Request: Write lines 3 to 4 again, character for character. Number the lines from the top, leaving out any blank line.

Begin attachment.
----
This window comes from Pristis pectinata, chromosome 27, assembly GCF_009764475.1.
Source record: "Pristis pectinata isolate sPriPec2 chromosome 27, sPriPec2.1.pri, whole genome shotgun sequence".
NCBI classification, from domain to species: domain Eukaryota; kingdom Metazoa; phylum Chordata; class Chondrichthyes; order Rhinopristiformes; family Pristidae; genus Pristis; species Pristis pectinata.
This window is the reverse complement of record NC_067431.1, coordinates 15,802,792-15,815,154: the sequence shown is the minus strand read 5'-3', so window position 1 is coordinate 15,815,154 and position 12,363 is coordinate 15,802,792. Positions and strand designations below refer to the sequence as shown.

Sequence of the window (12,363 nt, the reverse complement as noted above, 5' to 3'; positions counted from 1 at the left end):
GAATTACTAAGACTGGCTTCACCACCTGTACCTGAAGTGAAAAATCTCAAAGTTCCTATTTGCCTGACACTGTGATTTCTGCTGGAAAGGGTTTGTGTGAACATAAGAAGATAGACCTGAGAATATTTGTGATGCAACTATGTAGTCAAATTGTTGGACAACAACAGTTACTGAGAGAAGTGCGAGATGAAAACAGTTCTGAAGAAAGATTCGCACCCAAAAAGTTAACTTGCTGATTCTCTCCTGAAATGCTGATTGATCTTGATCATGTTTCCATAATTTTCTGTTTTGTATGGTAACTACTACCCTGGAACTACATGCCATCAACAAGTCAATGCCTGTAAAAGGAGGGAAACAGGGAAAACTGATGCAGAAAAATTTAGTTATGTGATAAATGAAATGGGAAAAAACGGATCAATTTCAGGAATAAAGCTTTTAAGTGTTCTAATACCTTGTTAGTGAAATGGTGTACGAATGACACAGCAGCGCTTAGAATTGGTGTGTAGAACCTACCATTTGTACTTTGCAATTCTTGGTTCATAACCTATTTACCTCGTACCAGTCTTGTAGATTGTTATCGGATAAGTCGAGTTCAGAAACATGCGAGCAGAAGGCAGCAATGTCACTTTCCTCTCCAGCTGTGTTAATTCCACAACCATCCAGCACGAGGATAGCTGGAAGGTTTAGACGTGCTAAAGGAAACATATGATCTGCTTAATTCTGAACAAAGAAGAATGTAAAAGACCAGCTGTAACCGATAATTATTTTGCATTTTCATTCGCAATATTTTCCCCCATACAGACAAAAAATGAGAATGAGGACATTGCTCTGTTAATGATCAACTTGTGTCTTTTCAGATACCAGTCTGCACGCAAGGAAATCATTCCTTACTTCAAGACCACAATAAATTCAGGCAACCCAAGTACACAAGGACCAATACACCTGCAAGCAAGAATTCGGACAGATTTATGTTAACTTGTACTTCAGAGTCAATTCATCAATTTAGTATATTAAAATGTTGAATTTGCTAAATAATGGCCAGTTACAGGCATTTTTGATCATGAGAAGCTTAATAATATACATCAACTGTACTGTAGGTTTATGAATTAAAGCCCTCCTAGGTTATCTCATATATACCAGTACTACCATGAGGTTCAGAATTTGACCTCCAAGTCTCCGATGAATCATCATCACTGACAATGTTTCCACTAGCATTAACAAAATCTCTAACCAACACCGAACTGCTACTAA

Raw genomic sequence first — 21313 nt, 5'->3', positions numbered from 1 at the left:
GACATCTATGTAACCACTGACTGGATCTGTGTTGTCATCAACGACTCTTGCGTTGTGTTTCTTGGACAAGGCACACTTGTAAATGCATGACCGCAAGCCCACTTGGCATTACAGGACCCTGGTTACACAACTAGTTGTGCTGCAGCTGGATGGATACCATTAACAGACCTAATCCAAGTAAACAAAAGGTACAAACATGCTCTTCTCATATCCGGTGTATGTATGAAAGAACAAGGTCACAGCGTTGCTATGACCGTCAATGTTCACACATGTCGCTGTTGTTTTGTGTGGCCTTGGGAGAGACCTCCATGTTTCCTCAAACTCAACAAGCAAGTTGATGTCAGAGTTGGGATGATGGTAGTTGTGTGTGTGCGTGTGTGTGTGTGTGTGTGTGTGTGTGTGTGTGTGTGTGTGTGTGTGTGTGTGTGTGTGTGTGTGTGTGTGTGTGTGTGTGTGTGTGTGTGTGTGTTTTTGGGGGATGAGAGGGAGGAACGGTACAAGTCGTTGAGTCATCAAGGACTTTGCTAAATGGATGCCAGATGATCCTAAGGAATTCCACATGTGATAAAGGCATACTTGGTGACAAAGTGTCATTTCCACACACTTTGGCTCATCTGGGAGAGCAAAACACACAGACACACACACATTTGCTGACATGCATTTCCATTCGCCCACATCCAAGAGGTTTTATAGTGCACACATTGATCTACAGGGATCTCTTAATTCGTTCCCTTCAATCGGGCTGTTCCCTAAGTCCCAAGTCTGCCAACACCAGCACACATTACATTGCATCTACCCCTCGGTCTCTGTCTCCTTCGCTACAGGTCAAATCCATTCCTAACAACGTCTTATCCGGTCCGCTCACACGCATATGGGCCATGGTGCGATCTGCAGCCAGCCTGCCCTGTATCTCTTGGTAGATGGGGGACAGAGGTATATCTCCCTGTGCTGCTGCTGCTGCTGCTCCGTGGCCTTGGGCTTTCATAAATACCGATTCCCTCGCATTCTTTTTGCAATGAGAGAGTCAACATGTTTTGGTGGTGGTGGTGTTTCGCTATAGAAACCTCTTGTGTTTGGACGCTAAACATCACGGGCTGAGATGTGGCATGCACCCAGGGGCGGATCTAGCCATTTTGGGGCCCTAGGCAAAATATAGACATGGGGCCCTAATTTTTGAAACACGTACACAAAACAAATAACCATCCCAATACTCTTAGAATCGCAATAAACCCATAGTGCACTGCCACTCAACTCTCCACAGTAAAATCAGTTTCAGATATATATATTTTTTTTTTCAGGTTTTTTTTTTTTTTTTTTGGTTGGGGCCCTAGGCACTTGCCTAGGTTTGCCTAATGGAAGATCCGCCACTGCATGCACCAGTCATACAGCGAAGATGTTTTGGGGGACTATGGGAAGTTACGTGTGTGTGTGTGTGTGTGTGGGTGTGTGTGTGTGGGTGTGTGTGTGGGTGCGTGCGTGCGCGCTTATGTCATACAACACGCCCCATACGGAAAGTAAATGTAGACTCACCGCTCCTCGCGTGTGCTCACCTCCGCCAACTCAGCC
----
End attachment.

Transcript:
NCBI classification, from domain to species: domain Eukaryota; kingdom Metazoa; phylum Chordata; class Chondrichthyes; order Rhinopristiformes; family Pristidae; genus Pristis; species Pristis pectinata.
This window is the reverse complement of record NC_067431.1, coordinates 15,802,792-15,815,154: the sequence shown is the minus strand read 5'-3', so window position 1 is coordinate 15,815,154 and position 12,363 is coordinate 15,802,792. Positions and strand designations below refer to the sequence as shown.